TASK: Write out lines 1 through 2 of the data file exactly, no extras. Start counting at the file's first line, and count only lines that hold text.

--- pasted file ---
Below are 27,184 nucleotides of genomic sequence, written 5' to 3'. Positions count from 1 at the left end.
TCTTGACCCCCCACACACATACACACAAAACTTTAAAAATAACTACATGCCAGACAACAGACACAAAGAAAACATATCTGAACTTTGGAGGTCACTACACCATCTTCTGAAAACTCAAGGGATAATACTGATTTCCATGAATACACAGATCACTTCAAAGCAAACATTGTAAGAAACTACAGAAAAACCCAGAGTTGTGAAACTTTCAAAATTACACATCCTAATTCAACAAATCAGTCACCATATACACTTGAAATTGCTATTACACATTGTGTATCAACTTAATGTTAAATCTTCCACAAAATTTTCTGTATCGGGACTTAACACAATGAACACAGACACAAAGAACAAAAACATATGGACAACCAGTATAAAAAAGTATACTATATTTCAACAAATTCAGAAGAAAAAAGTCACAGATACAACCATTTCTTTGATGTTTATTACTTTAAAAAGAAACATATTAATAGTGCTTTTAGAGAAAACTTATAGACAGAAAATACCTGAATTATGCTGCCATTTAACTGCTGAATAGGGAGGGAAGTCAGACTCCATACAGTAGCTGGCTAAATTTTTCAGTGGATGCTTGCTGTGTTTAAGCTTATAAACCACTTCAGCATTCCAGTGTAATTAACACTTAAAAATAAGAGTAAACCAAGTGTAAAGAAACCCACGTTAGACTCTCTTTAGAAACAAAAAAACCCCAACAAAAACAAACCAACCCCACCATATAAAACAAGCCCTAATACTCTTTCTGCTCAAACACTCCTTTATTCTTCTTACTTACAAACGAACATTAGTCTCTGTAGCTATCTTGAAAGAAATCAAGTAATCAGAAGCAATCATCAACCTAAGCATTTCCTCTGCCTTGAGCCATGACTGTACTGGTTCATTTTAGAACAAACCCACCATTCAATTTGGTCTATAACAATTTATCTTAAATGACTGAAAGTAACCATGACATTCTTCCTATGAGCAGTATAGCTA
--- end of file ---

Below are 27,184 nucleotides of genomic sequence, written 5' to 3'. Positions count from 1 at the left end.
TCTTGACCCCCCACACACATACACACAAAACTTTAAAAATAACTACATGCCAGACAACAGACACAAAGAAAACATATCTGAACTTTGGAGGTCACTACACCATCTTCTGAAAACTCAAGGGATAATACTGATTTCCATGAATACACAGATCACTTCAAAGCAAACATTGTAAGAAACTACAGAAAAACCCAGAGTTGTGAAACTTTCAAAATTACACATCCTAATTCAACAAATCAGTCACCATATACACTTGAAATTGCTATTACACATTGTGTATCAACTTAATGTTAAATCTTCCACAAAATTTTCTGTATCGGGACTTAACACAATGAACACAGACACAAAGAACAAAAACATATGGACAACCAGTATAAAAAAGTATACTATATTTCAACAAATTCAGAAGAAAAAAGTCACAGATACAACCATTTCTTTGATGTTTATTACTTTAAAAAGAAACATATTAATAGTGCTTTTAGAGAAAACTTATAGACAGAAAATACCTGAATTATGCTGCCATTTAACTGCTGAATAGGGAGGGAAGTCAGACTCCATACAGTAGCTGGCTAAATTTTTCAGTGGATGCTTGCTGTGTTTAAGCTTATAAACCACTTCAGCATTCCAGTGTAATTAACACTTAAAAATAAGAGTAAACCAAGTGTAAAGAAACCCACGTTAGACTCTCTTTAGAAACAAAAAAACCCCAACAAAAACAAACCAACCCCACCATATAAAACAAGCCCTAATACTCTTTCTGCTCAAACACTCCTTTATTCTTCTTACTTACAAACGAACATTAGTCTCTGTAGCTATCTTGAAAGAAATCAAGTAATCAGAAGCAATCATCAACCTAAGCATTTCCTCTGCCTTGAGCCATGACTGTACTGGTTCATTTTAGAACAAACCCACCATTCAATTTGGTCTATAACAATTTATCTTAAATGACTGAAAGTAACCATGACATTCTTCCTATGAGCAGTATAGCTA